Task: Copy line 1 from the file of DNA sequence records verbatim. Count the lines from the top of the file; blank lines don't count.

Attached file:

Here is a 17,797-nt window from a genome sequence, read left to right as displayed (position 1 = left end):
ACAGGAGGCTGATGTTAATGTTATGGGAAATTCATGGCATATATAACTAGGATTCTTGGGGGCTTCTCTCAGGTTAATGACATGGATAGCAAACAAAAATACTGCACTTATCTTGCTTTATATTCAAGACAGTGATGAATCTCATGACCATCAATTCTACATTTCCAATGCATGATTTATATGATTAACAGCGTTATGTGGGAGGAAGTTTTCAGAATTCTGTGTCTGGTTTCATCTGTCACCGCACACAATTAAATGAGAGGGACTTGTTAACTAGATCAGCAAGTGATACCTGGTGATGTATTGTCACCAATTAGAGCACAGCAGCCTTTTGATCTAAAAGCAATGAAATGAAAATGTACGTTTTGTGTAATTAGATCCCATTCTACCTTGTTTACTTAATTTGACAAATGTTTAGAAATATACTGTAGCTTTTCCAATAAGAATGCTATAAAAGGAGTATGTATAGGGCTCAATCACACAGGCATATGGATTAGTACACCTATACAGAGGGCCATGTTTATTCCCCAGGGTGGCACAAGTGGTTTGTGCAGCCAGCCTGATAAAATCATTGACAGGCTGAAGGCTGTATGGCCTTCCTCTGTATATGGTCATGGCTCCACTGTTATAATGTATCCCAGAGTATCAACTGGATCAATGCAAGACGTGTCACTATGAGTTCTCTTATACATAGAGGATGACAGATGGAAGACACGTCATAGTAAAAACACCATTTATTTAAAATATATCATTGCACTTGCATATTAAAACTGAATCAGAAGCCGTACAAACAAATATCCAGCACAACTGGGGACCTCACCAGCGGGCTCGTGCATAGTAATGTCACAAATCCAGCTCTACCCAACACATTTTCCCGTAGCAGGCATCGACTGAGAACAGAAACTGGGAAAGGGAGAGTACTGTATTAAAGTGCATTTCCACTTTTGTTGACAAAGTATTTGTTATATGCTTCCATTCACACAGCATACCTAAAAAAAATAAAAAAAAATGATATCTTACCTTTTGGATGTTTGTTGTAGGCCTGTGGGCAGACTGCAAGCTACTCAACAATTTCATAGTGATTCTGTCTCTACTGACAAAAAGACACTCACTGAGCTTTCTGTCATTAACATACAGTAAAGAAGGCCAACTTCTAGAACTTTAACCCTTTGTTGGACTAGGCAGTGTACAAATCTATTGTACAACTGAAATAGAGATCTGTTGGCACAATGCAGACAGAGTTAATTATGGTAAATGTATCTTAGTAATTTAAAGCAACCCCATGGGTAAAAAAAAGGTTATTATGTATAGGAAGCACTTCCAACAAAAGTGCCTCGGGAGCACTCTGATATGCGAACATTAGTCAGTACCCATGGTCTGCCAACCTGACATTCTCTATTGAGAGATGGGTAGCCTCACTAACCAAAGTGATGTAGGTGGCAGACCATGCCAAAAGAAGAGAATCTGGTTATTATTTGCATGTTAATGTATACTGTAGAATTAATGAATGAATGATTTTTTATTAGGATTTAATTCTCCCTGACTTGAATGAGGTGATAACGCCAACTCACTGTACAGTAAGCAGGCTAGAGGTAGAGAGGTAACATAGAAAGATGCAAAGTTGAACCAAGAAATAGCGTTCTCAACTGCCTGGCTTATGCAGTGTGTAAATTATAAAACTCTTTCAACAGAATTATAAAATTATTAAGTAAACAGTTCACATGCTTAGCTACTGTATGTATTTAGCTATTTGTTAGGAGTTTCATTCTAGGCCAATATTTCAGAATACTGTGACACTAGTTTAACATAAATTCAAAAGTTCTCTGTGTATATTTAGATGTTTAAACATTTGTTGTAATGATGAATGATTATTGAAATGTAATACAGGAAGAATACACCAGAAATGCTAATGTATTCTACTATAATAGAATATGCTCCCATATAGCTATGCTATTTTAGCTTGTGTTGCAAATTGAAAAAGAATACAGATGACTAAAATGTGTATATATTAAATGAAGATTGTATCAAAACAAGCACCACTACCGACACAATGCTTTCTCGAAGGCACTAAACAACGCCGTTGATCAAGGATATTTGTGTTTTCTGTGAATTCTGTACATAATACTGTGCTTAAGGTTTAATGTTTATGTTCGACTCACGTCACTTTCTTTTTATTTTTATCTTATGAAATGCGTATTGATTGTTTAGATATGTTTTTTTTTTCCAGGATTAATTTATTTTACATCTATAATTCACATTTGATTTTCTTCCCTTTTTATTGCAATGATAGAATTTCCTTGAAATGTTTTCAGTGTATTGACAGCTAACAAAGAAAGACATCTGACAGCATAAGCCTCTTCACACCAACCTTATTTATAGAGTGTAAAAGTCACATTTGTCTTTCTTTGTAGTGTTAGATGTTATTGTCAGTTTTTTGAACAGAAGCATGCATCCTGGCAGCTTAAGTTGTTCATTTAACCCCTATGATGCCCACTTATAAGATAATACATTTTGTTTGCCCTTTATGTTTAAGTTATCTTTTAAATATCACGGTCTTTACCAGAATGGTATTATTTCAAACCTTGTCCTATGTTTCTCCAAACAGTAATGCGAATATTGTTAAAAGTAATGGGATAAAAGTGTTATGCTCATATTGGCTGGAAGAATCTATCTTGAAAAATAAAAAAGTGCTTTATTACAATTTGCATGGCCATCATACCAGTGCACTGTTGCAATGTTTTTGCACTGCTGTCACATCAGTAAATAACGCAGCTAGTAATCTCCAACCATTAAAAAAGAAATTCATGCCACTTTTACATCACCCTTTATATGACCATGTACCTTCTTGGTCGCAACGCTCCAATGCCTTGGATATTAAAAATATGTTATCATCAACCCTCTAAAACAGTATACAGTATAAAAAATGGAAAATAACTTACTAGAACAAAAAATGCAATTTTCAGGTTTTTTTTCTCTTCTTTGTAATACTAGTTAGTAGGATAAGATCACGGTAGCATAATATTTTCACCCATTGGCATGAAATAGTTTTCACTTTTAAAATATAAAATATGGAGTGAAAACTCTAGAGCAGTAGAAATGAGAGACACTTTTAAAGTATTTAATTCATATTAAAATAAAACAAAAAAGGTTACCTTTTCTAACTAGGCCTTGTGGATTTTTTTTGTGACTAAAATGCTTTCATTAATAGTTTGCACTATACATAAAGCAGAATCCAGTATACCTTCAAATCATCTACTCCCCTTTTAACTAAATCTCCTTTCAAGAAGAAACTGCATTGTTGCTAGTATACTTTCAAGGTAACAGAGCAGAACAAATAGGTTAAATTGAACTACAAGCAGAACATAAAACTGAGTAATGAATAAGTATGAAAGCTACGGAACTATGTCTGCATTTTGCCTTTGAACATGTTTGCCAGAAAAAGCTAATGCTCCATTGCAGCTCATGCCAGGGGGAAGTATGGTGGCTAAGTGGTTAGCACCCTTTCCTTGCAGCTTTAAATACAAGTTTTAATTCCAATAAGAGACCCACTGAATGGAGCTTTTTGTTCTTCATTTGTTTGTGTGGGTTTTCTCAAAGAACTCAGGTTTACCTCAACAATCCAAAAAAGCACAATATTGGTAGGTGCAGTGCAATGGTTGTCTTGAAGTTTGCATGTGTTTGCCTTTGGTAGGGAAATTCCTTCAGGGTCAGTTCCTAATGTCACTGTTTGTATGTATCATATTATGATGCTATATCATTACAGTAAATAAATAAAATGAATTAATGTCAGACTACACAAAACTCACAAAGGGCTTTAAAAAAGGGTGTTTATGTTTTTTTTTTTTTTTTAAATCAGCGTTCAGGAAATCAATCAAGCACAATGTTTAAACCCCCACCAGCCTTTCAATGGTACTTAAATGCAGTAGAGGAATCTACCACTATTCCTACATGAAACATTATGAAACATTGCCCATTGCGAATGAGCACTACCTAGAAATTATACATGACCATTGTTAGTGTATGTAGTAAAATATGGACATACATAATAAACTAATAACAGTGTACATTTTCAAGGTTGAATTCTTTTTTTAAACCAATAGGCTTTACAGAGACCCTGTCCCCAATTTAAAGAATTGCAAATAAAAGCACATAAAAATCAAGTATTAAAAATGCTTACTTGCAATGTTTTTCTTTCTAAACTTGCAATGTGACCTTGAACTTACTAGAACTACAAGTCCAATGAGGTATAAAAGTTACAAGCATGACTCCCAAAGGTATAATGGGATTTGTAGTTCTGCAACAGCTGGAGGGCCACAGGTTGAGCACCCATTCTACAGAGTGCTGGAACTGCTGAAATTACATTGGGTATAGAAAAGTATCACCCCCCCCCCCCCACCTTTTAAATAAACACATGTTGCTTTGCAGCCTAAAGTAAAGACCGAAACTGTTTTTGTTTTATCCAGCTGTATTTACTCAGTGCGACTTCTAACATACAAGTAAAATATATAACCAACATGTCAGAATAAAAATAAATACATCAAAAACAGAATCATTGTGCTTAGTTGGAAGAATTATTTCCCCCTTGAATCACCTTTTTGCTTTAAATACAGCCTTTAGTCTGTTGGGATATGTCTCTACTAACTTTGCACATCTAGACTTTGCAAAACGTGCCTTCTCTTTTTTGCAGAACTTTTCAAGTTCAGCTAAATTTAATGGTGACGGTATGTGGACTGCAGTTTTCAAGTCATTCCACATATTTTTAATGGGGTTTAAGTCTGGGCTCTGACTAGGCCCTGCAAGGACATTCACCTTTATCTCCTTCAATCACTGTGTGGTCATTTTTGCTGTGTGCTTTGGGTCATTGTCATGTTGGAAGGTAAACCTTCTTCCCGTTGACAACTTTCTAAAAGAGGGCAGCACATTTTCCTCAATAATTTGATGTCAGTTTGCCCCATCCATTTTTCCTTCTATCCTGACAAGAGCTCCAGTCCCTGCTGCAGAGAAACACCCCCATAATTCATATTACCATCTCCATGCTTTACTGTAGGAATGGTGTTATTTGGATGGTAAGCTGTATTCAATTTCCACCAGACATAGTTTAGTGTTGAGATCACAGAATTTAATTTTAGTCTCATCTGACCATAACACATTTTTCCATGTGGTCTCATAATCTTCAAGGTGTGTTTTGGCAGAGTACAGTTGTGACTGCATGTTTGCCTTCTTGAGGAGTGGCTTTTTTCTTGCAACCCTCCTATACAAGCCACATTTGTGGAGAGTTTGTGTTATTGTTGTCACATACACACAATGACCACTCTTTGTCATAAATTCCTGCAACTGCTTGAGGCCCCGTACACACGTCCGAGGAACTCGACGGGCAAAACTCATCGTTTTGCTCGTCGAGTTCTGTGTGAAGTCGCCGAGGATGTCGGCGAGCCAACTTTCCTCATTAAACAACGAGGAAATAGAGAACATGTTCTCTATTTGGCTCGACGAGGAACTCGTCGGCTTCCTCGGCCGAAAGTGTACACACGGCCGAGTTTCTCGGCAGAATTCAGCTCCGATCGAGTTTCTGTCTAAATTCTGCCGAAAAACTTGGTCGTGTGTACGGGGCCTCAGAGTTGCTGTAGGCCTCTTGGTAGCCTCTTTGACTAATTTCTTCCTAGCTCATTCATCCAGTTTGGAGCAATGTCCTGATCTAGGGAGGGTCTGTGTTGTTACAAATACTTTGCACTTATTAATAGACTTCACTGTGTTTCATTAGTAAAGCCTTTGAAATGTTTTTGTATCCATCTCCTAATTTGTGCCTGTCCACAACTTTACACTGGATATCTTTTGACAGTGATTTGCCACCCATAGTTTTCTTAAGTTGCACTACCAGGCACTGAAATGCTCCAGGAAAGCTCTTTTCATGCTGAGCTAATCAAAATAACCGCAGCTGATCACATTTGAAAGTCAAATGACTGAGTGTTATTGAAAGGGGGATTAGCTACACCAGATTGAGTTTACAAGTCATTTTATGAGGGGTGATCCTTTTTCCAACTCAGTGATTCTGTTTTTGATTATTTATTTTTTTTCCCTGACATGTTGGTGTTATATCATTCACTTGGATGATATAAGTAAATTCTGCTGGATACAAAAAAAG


Here is a 17,797-nt window from a genome sequence, read left to right as displayed (position 1 = left end):